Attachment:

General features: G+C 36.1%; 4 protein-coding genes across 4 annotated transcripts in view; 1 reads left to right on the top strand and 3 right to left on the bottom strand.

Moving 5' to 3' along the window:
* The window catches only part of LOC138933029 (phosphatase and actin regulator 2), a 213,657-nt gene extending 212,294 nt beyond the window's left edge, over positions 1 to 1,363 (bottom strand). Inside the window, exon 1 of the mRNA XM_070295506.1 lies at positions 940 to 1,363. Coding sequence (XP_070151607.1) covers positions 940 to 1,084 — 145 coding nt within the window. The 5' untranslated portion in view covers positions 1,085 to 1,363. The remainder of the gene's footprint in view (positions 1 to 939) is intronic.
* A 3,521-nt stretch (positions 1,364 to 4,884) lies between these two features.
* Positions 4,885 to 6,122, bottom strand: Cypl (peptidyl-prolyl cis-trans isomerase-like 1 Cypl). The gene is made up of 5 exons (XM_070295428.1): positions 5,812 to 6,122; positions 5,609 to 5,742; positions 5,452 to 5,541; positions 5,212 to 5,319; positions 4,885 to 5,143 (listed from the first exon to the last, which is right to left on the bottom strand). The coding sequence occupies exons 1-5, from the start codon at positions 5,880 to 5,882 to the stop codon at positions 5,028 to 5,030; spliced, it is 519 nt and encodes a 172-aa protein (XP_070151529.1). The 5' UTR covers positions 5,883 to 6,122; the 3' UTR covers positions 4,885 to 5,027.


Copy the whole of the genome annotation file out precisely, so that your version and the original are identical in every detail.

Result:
General features: G+C 36.1%; 4 protein-coding genes across 4 annotated transcripts in view; 1 reads left to right on the top strand and 3 right to left on the bottom strand.

Moving 5' to 3' along the window:
* The window catches only part of LOC138933029 (phosphatase and actin regulator 2), a 213,657-nt gene extending 212,294 nt beyond the window's left edge, over positions 1 to 1,363 (bottom strand). Inside the window, exon 1 of the mRNA XM_070295506.1 lies at positions 940 to 1,363. Coding sequence (XP_070151607.1) covers positions 940 to 1,084 — 145 coding nt within the window. The 5' untranslated portion in view covers positions 1,085 to 1,363. The remainder of the gene's footprint in view (positions 1 to 939) is intronic.
* A 3,521-nt stretch (positions 1,364 to 4,884) lies between these two features.
* Positions 4,885 to 6,122, bottom strand: Cypl (peptidyl-prolyl cis-trans isomerase-like 1 Cypl). The gene is made up of 5 exons (XM_070295428.1): positions 5,812 to 6,122; positions 5,609 to 5,742; positions 5,452 to 5,541; positions 5,212 to 5,319; positions 4,885 to 5,143 (listed from the first exon to the last, which is right to left on the bottom strand). The coding sequence occupies exons 1-5, from the start codon at positions 5,880 to 5,882 to the stop codon at positions 5,028 to 5,030; spliced, it is 519 nt and encodes a 172-aa protein (XP_070151529.1). The 5' UTR covers positions 5,883 to 6,122; the 3' UTR covers positions 4,885 to 5,027.